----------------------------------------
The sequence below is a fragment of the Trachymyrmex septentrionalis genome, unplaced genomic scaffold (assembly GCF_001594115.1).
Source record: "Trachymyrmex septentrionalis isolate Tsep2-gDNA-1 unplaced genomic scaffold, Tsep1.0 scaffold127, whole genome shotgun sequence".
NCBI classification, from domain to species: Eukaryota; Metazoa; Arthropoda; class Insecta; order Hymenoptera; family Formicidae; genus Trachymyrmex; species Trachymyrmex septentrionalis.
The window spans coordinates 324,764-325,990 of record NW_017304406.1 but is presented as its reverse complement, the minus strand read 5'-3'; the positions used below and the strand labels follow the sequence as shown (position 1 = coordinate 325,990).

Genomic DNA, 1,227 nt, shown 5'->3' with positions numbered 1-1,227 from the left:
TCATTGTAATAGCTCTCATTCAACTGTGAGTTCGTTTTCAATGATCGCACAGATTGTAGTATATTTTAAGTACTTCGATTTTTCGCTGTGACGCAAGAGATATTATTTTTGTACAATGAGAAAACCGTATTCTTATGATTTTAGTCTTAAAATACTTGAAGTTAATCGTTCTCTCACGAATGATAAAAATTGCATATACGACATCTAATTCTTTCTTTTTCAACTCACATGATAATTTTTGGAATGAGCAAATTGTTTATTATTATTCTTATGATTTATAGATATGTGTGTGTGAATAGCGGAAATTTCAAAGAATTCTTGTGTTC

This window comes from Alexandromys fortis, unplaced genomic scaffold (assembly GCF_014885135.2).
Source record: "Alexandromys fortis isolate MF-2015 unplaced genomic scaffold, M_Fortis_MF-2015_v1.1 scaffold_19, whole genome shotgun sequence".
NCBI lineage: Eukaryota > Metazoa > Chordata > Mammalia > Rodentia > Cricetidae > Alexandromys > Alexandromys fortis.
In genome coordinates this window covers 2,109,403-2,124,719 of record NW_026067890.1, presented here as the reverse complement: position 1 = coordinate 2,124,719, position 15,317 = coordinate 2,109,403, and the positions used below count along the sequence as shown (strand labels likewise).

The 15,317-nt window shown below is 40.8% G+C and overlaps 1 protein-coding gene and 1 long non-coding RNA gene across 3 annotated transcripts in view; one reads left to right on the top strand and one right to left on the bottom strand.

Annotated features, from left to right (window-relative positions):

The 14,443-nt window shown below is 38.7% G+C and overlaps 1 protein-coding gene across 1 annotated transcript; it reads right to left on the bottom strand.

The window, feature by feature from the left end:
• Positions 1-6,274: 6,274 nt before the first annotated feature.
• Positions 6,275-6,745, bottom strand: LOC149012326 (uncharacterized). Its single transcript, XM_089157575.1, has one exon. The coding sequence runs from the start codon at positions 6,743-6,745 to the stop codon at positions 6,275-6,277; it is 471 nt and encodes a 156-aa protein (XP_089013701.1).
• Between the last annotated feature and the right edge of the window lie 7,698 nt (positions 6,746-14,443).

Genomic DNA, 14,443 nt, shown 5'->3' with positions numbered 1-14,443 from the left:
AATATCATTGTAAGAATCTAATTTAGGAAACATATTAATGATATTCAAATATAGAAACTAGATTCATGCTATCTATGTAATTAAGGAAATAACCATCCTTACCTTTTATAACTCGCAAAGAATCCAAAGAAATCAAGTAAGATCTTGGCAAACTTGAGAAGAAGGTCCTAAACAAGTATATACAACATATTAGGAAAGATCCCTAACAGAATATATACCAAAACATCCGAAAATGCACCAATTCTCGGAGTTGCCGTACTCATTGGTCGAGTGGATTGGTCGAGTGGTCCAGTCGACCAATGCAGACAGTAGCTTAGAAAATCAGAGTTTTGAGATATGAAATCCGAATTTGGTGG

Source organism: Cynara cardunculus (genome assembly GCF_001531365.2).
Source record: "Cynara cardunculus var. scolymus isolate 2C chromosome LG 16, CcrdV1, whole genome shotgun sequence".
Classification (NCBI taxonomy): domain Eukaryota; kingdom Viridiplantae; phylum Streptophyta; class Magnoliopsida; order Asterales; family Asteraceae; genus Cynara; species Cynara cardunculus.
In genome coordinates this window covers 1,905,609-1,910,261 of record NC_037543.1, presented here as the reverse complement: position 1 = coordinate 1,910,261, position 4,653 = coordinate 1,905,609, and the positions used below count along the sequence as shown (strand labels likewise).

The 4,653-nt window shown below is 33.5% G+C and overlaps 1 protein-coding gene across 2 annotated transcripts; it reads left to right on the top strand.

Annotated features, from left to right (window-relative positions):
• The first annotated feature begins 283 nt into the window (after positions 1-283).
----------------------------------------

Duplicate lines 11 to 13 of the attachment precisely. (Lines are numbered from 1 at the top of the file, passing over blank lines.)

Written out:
The 15,317-nt window shown below is 40.8% G+C and overlaps 1 protein-coding gene and 1 long non-coding RNA gene across 3 annotated transcripts in view; one reads left to right on the top strand and one right to left on the bottom strand.

Annotated features, from left to right (window-relative positions):

The 14,443-nt window shown below is 38.7% G+C and overlaps 1 protein-coding gene across 1 annotated transcript; it reads right to left on the bottom strand.